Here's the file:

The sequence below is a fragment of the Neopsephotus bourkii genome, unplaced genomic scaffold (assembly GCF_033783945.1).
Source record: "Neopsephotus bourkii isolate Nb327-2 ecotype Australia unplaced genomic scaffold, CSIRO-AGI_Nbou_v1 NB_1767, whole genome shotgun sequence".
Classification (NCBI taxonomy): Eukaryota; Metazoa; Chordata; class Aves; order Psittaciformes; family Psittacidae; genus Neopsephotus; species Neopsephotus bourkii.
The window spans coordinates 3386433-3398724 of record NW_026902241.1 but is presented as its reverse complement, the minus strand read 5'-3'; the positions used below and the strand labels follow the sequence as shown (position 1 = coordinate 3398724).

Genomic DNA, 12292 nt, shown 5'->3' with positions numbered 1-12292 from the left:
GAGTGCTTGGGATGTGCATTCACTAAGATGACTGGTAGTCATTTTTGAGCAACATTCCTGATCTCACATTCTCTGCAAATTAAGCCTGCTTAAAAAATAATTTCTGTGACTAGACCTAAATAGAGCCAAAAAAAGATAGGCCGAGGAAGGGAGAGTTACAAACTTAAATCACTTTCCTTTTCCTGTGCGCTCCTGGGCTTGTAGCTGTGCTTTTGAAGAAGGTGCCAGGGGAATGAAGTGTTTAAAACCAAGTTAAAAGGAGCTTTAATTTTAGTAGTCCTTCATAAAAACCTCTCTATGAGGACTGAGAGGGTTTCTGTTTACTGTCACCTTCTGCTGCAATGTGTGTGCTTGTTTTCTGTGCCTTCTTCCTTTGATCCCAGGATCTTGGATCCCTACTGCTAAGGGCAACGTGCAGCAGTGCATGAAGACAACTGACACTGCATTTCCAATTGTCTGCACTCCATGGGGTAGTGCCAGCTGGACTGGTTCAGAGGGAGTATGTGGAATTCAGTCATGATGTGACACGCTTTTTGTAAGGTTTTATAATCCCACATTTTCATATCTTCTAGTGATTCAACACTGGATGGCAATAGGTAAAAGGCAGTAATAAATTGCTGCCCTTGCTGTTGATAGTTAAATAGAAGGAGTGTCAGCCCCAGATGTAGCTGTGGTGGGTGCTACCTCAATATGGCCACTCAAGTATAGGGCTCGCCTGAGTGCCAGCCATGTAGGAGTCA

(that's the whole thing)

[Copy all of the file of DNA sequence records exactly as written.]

The sequence below is a fragment of the Neopsephotus bourkii genome, unplaced genomic scaffold (assembly GCF_033783945.1).
Source record: "Neopsephotus bourkii isolate Nb327-2 ecotype Australia unplaced genomic scaffold, CSIRO-AGI_Nbou_v1 NB_1767, whole genome shotgun sequence".
Classification (NCBI taxonomy): Eukaryota; Metazoa; Chordata; class Aves; order Psittaciformes; family Psittacidae; genus Neopsephotus; species Neopsephotus bourkii.
The window spans coordinates 3386433-3398724 of record NW_026902241.1 but is presented as its reverse complement, the minus strand read 5'-3'; the positions used below and the strand labels follow the sequence as shown (position 1 = coordinate 3398724).

Genomic DNA, 12292 nt, shown 5'->3' with positions numbered 1-12292 from the left:
GAGTGCTTGGGATGTGCATTCACTAAGATGACTGGTAGTCATTTTTGAGCAACATTCCTGATCTCACATTCTCTGCAAATTAAGCCTGCTTAAAAAATAATTTCTGTGACTAGACCTAAATAGAGCCAAAAAAAGATAGGCCGAGGAAGGGAGAGTTACAAACTTAAATCACTTTCCTTTTCCTGTGCGCTCCTGGGCTTGTAGCTGTGCTTTTGAAGAAGGTGCCAGGGGAATGAAGTGTTTAAAACCAAGTTAAAAGGAGCTTTAATTTTAGTAGTCCTTCATAAAAACCTCTCTATGAGGACTGAGAGGGTTTCTGTTTACTGTCACCTTCTGCTGCAATGTGTGTGCTTGTTTTCTGTGCCTTCTTCCTTTGATCCCAGGATCTTGGATCCCTACTGCTAAGGGCAACGTGCAGCAGTGCATGAAGACAACTGACACTGCATTTCCAATTGTCTGCACTCCATGGGGTAGTGCCAGCTGGACTGGTTCAGAGGGAGTATGTGGAATTCAGTCATGATGTGACACGCTTTTTGTAAGGTTTTATAATCCCACATTTTCATATCTTCTAGTGATTCAACACTGGATGGCAATAGGTAAAAGGCAGTAATAAATTGCTGCCCTTGCTGTTGATAGTTAAATAGAAGGAGTGTCAGCCCCAGATGTAGCTGTGGTGGGTGCTACCTCAATATGGCCACTCAAGTATAGGGCTCGCCTGAGTGCCAGCCATGTAGGAGTCA